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August 19, 2005

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HARDCORE AND PUNK BANDS ROCK FOR CHARITY AT ANNUAL CONCERT

NOTE TO READERS: HELLFEST HAS BEEN CANCELLED. FOR MORE INFO, VISIT: WWW.HELLFEST.COM

Hellfest 2K5

When: Today through Sunday, starting at 11 a.m. each day

Where: Sovereign Bank Arena, 81 Hamilton Ave. at Route 129, Trenton

Cost: $45 per day

Info: www.hellfest.com. For directions, visit www.sovereignbankarena.com or call (888) 722-8499 (SBA-TIXX)

How much does it cost to reunite one groundbreaking but bitterly divided band for one night only?

More than $50,000.

That's how much money the promoters of HellFest, New Jersey's annual three-day hardcore and punk music festival, are paying the members of Lifetime, a New Brunswick band, to play a 45-minute set Saturday night.


"It's the biggest paid band in HellFest history," says HellFest co-producer Shawn Vanderpoel, 29, of Mount Holly.

And it's all for a charitable cause. According to Vanderpoel and Lifetime guitarist Dan Yemin, the band members have pledged to donate the bulk of their money to a variety of activist groups. These include the OUT Fund, a grantwriting foundation for gay, lesbian, bisexual and transgender groups; New Labor, which monitors the treatment of low-wage immigrant workers in New Brunswick; The Nature Conservancy, a global environmental group; and Linda Ann's Greyhound Rescue Inc. of Allentown, Pa., an animal welfare group.

Reuniting for charity seems to be the theme of this year's HellFest. Of the 187 bands scheduled to play over the weekend, about a dozen are reunions (including, curiously, the rap group Public Enemy) and several of these bands are playing for charitable causes. But few are as eagerly anticipated as Lifetime.

That may be because Lifetime has a nearly tragic story, at least by rock standards. Most bands hit their peak, break up and are quickly replaced by another. The opposite happened to Lifetime. It formed in 1990 in New Brunswick to play a relatively young rock genre called emo, or emotional, hardcore music. Because it was at odds with the "tough guy" music popular at the time, Lifetime was heckled or disregarded by the local scene.

The band toured relentlessly and recorded three albums over the next seven years. But it could never break out of its niche. Much of this was due to internal strife, which ate away at the band throughout its existence.

But much more seems due to the fact that Lifetime was a proverbial band before its time. In 1997, it released its most critically acclaimed album, "Jersey's Best Dancers," and called it quits, pledging never to play again.

Word spread about Lifetime. Its music, especially on its final album, was so catchy it seemed viral. It was a rhythmically complex and highly melodic strain of emo. Tinges of this can be heard in many of today's bigger bands. When emo started to hit the commercial charts in 2004, bands like Taking Back Sunday, which now headline arena tours, cited Lifetime as their primary influence. "I think maybe by persevering that we were able to open the door for something," says Yemin, 37, a Westfield native who now lives outside Philadelphia.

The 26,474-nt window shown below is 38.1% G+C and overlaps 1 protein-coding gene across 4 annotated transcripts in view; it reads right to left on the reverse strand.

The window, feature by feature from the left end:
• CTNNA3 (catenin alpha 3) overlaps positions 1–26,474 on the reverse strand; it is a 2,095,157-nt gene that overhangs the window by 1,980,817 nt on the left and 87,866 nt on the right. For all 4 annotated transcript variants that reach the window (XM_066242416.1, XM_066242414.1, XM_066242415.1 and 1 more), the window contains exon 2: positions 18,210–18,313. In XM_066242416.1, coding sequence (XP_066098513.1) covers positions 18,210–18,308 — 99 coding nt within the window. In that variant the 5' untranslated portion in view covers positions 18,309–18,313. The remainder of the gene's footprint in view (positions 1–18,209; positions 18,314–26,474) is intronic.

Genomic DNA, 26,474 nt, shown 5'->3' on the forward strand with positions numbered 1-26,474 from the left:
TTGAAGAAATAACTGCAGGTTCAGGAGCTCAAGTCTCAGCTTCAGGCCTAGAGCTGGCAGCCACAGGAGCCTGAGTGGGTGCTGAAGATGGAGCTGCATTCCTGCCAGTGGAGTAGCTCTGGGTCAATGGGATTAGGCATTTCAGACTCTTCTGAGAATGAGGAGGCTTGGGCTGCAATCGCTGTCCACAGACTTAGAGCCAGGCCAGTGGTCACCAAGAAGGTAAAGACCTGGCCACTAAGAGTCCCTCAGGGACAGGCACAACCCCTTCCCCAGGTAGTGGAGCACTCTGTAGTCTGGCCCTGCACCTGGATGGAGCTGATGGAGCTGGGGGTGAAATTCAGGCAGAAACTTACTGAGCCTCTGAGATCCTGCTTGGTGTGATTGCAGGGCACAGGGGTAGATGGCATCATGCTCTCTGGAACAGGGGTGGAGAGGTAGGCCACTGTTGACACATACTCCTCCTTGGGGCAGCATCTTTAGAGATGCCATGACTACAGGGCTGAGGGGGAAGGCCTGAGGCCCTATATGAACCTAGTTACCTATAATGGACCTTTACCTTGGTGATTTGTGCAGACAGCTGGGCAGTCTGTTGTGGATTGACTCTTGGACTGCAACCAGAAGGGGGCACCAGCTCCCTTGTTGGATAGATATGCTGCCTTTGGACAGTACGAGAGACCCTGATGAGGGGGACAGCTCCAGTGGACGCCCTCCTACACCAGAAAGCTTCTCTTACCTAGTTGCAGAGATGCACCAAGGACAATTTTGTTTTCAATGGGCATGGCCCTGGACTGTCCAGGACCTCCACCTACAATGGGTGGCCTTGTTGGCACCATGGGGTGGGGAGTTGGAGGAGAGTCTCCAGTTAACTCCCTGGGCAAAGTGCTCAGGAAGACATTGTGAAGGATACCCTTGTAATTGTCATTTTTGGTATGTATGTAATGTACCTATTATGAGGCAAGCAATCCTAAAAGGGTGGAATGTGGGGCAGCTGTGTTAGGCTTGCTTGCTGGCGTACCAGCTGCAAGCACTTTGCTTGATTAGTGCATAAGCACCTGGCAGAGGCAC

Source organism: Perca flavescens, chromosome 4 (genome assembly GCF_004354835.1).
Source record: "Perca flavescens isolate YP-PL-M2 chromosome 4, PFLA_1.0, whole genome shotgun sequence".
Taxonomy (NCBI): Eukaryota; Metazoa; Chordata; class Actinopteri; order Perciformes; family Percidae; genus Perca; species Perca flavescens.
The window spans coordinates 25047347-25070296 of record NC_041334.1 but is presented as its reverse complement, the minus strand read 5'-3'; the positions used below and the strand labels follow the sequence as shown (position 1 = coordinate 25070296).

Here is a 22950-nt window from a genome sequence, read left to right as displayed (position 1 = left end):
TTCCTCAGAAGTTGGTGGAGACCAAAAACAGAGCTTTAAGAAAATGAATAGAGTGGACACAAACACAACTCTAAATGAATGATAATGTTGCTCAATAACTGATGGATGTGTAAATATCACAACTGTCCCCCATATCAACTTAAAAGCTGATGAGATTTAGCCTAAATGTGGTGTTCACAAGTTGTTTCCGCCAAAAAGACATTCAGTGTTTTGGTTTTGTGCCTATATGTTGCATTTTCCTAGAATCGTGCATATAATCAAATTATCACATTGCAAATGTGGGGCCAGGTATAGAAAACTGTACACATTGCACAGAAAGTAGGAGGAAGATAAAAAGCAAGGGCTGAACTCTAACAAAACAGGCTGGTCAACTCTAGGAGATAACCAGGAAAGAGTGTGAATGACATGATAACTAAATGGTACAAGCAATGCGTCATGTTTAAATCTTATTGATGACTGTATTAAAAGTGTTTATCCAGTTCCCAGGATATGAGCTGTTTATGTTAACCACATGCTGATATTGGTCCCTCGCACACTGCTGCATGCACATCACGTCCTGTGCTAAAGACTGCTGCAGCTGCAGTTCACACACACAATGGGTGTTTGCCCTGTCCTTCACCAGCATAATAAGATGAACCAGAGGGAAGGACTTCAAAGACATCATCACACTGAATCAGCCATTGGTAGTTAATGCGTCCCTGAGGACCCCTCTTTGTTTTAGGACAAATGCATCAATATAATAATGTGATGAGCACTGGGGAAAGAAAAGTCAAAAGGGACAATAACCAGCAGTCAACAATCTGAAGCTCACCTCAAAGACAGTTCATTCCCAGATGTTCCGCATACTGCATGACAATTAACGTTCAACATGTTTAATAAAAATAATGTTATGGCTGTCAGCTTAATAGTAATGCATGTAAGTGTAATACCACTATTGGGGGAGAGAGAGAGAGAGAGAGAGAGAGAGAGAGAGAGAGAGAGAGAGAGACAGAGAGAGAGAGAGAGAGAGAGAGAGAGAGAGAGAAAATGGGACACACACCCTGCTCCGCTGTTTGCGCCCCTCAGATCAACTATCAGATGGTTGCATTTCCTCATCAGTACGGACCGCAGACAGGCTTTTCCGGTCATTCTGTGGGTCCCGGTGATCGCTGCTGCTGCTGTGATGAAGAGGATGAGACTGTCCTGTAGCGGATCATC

Every year since 2001, the HellFest producers approached the members of Lifetime to play a reunion show. Every year, they offered a bigger sack of money. "It was almost like a joke. It was like, 'Oh, send an offer to Lifetime," Vanderpoel says.

That is because that every year, Lifetime said no. The wounds had never healed.

Yemin seemed especially averse to the suggestion. "Artists, they are born and they die for a reason," he says.

Reunions seem to ignore that for the sake of self-serving nostalgia. "One of the primary reasons" for a reunion, Yemin says, "is, 'Hey dude, none of these kids saw us back in the day. Wouldn't it be awesome ... ?'"

He echoed this sentiment earlier this year when he pledged in the magazine Alternative Press that he would never reunite Lifetime without "a really good reason."

A few months later, the HellFest folks scrounged one up. "I would have to be extremely selfish and stubborn to say no," Yemin says. "Especially in punk rock, where there is a lot of lip service to 'making a change.'

"For this time, I will happily eat my words," he says.

Expecting biggest Hellfest yet

The ninth annual Hellfest is proving a force to be reckoned with. This independently produced three-day festival is expected to have its biggest year yet. More than 180 hardcore, punk and heavy metal bands are slated to play across five stages and before more than 7,000 concertgoers per day.

Highlights include sets by Chimaera, Converge and The Misfits (today); The Bouncing Souls (Saturday); and Killswitch Engage (Sunday). Several bands are having reunion concerts as well, including the hardcore rap group Public Enemy.

In addition to music, Hellfest features a 10,000-square-foot skate and BMX bike park, designed by Tim Glomb of MTV's "Viva La Bam." Makers of the energy drink Red Bull will also bring their 13-foot tall, 60-foot wide vertical ramp. These areas will be open for amateur riders, except during professional demos. More than a dozen pro riders like Colin McKay and Jason Ellis have been flown in to show off their moves.

Concertgoers can top off the weekend with a tattoo. For the second year, Hellfest has set up booths for regional tattoo artists. Enter if ye dare.

PUBLICATION
NorthJersey.com

AUTHOR
Ed Beeson

DIRECT LINK TO ARTICLE
http://www.northjersey.com/